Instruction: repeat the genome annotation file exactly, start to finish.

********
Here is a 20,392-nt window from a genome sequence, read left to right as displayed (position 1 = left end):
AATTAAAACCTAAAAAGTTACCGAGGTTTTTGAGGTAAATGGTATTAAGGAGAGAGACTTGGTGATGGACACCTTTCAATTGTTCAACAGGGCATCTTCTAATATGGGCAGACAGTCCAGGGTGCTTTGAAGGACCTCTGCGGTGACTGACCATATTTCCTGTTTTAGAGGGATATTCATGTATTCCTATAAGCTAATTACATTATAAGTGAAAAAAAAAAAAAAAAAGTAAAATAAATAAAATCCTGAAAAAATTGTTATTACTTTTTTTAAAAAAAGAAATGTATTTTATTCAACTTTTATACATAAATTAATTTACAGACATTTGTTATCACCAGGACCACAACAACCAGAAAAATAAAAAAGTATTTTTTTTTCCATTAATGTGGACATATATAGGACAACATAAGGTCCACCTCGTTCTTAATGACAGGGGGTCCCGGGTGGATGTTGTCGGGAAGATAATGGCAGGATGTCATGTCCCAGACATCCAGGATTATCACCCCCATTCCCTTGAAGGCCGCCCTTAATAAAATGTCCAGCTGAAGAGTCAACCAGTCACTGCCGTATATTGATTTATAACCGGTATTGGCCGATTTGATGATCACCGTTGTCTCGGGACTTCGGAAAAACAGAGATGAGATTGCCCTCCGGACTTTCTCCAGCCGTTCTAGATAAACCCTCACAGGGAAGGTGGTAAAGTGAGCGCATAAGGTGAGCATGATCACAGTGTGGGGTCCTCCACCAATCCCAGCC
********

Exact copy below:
Here is a 20,392-nt window from a genome sequence, read left to right as displayed (position 1 = left end):
AATTAAAACCTAAAAAGTTACCGAGGTTTTTGAGGTAAATGGTATTAAGGAGAGAGACTTGGTGATGGACACCTTTCAATTGTTCAACAGGGCATCTTCTAATATGGGCAGACAGTCCAGGGTGCTTTGAAGGACCTCTGCGGTGACTGACCATATTTCCTGTTTTAGAGGGATATTCATGTATTCCTATAAGCTAATTACATTATAAGTGAAAAAAAAAAAAAAAAAGTAAAATAAATAAAATCCTGAAAAAATTGTTATTACTTTTTTTAAAAAAAGAAATGTATTTTATTCAACTTTTATACATAAATTAATTTACAGACATTTGTTATCACCAGGACCACAACAACCAGAAAAATAAAAAAGTATTTTTTTTTCCATTAATGTGGACATATATAGGACAACATAAGGTCCACCTCGTTCTTAATGACAGGGGGTCCCGGGTGGATGTTGTCGGGAAGATAATGGCAGGATGTCATGTCCCAGACATCCAGGATTATCACCCCCATTCCCTTGAAGGCCGCCCTTAATAAAATGTCCAGCTGAAGAGTCAACCAGTCACTGCCGTATATTGATTTATAACCGGTATTGGCCGATTTGATGATCACCGTTGTCTCGGGACTTCGGAAAAACAGAGATGAGATTGCCCTCCGGACTTTCTCCAGCCGTTCTAGATAAACCCTCACAGGGAAGGTGGTAAAGTGAGCGCATAAGGTGAGCATGATCACAGTGTGGGGTCCTCCACCAATCCCAGCC